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Affordability is a necessity for first-time homebuyers regardless of their financial situation
Paul Anderson and his wife, Sue, felt like they could only dream of home ownership. After having some credit problems, the effects of which lingered on for several years, they got their financial house in order and got up the courage to apply for a mortgage a few weeks ago.
Much to their surprise, and after some negotiating, the couple were approved. “I looked at my wife with a tear in my eye and realized … I might get a house,” says Paul, 42.
The couple have three children.
“There’s good people out there with good jobs that really don’t have a lot to bring to the party, but they’re already paying $1,600, $1,800 a month [in rent] anyway,” he says.
“At the end of the day, I’m a proud owner of a new home.”
It’s one of the best buyers’ real estate markets in years, with interest rates at historic lows, falling house prices and new incentive programs available. But many consumers — including many first-time homebuyers — lack the knowledge and preparation to determine how much they can afford.
Banking experts say this is the first crucial step toward making any successful real estate transaction. Yet many consumers are missing out on opportunities to determine how much they can afford and they are overlooking tools available to help them get into home ownership.
The , for example, had no idea what to expect before they were approved for a $400,000 mortgage for a new home.
“It should start with getting pre-approved and not being intimidated by the process,” says Laura Parsons, area manager in specialized sales with Bank of Montreal (BMO).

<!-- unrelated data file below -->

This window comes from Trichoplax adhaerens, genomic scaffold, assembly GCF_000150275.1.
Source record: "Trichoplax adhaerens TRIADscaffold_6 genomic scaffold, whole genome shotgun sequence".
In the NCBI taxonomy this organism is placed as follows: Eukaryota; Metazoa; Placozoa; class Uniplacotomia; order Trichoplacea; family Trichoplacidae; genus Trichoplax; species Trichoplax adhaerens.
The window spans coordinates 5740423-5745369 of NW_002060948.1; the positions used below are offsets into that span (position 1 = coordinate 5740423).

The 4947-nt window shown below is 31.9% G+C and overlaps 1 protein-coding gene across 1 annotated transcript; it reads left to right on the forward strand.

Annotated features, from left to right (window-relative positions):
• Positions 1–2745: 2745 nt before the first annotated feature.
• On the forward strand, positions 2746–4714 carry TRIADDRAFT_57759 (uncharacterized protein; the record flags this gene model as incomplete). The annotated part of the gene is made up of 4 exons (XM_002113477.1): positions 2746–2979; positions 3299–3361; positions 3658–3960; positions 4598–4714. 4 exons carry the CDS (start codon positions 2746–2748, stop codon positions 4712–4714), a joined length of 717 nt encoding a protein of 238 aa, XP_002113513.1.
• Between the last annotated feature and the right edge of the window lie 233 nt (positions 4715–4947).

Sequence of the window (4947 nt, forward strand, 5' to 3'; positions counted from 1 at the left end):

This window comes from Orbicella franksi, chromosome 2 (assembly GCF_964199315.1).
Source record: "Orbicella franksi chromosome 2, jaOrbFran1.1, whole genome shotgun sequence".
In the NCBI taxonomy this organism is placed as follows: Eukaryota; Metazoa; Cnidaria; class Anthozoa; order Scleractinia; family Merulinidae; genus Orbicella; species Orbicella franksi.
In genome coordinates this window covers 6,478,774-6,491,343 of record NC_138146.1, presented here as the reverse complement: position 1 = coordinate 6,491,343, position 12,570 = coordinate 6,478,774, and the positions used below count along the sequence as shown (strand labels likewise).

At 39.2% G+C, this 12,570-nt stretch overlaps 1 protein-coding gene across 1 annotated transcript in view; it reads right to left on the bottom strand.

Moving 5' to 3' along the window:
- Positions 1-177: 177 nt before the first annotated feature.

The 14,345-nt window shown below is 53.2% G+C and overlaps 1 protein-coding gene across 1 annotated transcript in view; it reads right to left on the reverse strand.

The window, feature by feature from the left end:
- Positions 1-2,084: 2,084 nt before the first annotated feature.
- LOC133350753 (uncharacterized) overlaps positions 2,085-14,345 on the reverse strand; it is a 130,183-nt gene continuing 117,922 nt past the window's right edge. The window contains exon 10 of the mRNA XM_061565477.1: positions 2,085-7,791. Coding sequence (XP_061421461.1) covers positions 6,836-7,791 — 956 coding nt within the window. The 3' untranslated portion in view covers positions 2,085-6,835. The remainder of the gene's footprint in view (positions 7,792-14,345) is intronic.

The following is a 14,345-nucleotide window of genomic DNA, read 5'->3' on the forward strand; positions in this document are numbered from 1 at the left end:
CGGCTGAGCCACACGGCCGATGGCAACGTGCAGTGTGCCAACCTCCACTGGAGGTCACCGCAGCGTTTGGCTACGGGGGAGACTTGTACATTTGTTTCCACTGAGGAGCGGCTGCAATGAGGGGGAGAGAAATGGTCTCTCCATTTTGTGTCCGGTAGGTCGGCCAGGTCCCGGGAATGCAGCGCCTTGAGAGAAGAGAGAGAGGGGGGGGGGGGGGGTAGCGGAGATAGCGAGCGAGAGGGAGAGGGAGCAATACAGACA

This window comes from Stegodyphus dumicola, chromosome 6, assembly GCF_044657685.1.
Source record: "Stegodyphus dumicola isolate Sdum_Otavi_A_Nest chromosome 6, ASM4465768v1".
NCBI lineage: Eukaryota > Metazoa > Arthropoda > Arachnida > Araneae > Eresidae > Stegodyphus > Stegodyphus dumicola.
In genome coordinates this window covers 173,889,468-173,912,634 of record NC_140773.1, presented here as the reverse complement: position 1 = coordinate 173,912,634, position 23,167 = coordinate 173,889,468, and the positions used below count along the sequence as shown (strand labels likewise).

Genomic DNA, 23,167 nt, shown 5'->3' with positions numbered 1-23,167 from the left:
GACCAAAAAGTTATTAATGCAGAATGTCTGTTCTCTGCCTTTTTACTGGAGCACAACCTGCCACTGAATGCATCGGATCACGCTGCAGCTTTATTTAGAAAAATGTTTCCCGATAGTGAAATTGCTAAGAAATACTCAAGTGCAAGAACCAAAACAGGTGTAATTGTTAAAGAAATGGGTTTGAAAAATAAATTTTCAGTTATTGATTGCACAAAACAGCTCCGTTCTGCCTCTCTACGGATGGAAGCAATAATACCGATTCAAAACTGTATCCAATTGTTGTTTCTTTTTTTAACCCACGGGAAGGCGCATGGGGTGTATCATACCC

Many people think home ownership is out of reach because they haven’t done the calculations or sought expert advice about their options.
“We look at university professionals or trades people coming out of school with all this student-loan debt, but it doesn’t mean you cannot get into home ownership,” says Parsons. She notes banks can consolidate debt to reduce monthly payments.
A pre-approved mortgage establishes realistic expectations about what you can afford based on your gross debt service ratio — your gross annual income relative to the principal and interest of the mortgage plus typical heating costs and property taxes.
Canadian guidelines state those costs cannot exceed 32 per cent of your gross annual income.
“Pre-approval … really demonstrates that a buyer is serious and that can help you with negotiating with sellers and agents,” says Bernice Dunsby, senior manager of home equity financing with Royal Bank of Canada (RBC).
It also allows buyers to lock in their interest rates for 90 days in the event that rates go up, or they can take a lower rate during that time frame if rates go down further.
You must now have at least five per cent of the cost of the mortgage as a down payment.
If it’s less than 20 per cent, it gets classified as a “high ratio” mortgage and will require insurance.
Despite gloomy public perception, banks are working with all types of people to develop home ownership plans and doing everything they can to get you a mortgage that works for you.
It’s not just young couples with children who are buying these days, either.
“It’s not your traditional buyers,” says Parsons. “There are options for everybody.”
While it’s one of the best markets right now to buy, be realistic and work with an expert since each individual’s affordability is different.
“Don’t get caught up in the hype of the opportunity, but sit down with a specialist and determine what’s right for you,” says Dunsby. “You don’t want to stretch yourself too thin.”